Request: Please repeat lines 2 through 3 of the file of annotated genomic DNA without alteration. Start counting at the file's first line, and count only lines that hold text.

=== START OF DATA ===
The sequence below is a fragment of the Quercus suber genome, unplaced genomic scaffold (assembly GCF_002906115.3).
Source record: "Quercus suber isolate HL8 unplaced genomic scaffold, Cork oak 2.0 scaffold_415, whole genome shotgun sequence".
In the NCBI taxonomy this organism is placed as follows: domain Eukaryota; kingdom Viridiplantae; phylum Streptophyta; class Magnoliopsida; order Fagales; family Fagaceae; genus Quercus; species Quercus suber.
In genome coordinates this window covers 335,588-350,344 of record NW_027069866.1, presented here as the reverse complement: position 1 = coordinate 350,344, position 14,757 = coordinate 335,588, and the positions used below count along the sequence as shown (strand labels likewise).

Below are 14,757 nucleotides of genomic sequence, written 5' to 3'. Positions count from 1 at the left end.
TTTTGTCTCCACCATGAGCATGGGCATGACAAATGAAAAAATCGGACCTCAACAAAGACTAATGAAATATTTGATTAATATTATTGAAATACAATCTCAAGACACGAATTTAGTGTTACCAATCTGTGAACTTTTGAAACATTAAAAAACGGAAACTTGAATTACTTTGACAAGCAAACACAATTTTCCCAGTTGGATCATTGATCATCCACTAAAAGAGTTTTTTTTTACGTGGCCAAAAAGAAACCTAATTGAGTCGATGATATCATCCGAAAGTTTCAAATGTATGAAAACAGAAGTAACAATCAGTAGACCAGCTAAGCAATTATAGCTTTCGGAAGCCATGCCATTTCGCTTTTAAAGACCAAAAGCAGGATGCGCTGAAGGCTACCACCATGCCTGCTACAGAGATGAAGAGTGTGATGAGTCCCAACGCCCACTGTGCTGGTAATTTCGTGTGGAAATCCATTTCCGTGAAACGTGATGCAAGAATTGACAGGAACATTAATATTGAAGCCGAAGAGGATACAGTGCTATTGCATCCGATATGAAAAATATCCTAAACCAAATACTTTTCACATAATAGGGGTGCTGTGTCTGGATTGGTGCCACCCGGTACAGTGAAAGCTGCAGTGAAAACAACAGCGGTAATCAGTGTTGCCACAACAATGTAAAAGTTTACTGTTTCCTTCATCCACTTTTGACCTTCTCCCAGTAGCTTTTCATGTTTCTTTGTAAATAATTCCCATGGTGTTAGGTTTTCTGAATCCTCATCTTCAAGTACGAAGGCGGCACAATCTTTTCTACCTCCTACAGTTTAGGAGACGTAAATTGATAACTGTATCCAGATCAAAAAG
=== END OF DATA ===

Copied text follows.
Source record: "Quercus suber isolate HL8 unplaced genomic scaffold, Cork oak 2.0 scaffold_415, whole genome shotgun sequence".
In the NCBI taxonomy this organism is placed as follows: domain Eukaryota; kingdom Viridiplantae; phylum Streptophyta; class Magnoliopsida; order Fagales; family Fagaceae; genus Quercus; species Quercus suber.